Here, at the end of the chapter, is another of Paul’s well-known metaphors, in which the Christian life is represented as a race or athletic contest. It requires discipline and long-term commitment, both training and grit, more than just a quick sinner’s prayer to use as a get-out-of-hell-free card. And I could easily skip right to Paul’s running metaphor and offer a few inspiring words of encouragement–the sort of thing you’ve heard before. But when I look at the metaphor in the context of the whole chapter, I’m faced with a question: why is Paul saying this stuff to the Corinthian church in the first place?
Seriously? In today’s entry, I’m going to end up talking about Axiom Verge? I’m trying to think of anything else the passage brings to mind, any other thoughts whatsoever, and nope: it’s gonna be Axiom Verge. For the uninitiated, Axiom Verge is a retro-style side-scrolling action-adventure game in the vein of Metroid, in which a scientist apparently dies in a lab accident and finds himself in a hostile alien otherworld.
I’m having trouble finding it, but I swear we’ve seen a psalm like this before: written by the king, extolling the king. Psalm 110 is another psalm of David, and the NASB has provided a perfectly serviceable summary: “The Lord Gives Dominion to the King.” It’s also a Messianic Psalm. If you’ve read one of the synoptic gospels (Matthew, Mark, Luke) or checked out the book of Hebrews, you may recognize a few verses from this psalm that were also quoted by those New Testament writers. The author of the Letter to the Hebrews takes this psalm as referring to the Messiah–and so does Jesus.
This psalm is a call to worship. In the span of the first two verses, the psalmist uses the phrase “Let us shout joyfully,” with God on the receiving end of the people’s shouts of praise. I was tempted to look up the Hebrew word for “shout,” and perhaps there’s some hidden nuance in the original Hebrew language here. But today I’m gonna take the translator of the NASB at his word. It’s reasonable to expect that “shout” means “shout.” The psalmist is inviting the people to go loud.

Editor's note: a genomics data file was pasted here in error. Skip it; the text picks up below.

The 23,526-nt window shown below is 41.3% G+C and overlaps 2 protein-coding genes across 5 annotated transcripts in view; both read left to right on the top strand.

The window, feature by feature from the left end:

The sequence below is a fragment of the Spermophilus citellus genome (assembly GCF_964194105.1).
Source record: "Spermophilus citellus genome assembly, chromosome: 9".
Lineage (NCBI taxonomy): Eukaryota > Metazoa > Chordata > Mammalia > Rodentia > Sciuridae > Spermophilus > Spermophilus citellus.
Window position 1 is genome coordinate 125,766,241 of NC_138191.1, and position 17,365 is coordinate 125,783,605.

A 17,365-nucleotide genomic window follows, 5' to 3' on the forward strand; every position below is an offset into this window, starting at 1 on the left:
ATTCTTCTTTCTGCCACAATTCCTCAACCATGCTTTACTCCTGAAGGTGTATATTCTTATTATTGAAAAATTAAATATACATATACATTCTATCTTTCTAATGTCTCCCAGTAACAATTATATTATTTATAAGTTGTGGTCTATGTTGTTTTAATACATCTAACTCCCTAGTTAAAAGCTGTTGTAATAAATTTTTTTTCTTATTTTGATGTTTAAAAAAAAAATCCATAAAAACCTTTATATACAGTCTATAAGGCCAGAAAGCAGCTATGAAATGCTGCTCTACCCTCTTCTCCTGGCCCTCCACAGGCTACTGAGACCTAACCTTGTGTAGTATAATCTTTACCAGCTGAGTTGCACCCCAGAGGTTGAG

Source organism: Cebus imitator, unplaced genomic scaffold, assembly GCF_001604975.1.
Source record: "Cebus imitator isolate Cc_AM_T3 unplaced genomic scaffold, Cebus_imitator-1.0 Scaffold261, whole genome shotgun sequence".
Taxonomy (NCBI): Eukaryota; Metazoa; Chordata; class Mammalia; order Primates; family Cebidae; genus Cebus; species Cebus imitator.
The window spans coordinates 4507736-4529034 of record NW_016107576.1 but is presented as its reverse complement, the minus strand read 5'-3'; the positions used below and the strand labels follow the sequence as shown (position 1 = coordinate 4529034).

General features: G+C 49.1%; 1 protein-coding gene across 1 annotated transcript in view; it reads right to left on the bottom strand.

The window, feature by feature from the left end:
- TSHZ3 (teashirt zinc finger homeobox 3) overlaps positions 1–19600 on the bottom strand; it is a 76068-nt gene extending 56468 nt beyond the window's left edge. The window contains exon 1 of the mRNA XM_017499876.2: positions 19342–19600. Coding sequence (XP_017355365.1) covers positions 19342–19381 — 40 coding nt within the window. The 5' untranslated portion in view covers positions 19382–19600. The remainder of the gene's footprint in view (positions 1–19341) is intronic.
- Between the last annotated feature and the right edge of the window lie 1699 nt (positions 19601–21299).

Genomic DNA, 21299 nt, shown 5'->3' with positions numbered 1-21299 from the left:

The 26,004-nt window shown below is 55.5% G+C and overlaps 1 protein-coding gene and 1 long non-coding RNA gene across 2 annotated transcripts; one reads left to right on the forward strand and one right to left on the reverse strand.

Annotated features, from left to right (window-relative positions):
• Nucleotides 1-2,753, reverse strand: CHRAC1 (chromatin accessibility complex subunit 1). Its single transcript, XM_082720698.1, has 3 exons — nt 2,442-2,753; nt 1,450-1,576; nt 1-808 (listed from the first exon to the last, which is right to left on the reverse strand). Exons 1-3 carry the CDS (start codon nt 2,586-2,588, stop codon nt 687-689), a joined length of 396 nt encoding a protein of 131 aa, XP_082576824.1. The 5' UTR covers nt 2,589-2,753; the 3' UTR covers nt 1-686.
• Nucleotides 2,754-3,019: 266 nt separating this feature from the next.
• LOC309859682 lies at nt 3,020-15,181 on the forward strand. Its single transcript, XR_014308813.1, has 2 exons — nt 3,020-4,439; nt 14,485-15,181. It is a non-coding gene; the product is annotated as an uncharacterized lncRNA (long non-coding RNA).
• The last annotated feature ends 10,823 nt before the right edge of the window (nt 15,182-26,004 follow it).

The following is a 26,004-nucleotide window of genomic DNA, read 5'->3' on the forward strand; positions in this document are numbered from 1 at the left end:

Yesterday’s chapter from Isaiah focused on God’s greatness and power. Building on the foundation that God is strong enough to come to his people’s aid, today’s chapter emphasizes that he’s good enough to come to his people’s aid.
Some mentions of the Sabbath in the Bible won’t tell you much of anything about how to keep the Sabbath because they’re too literal. Remember all those times the Sabbath comes up in Acts that we skipped over because it’s just “on the Sabbath this thing happened?” Well, the fourth chapter of Hebrews is almost on the opposite side of the spectrum: you’ll barely find any guidelines or pointers on keeping the Sabbath because the chapter’s so metaphorical. …Or will you?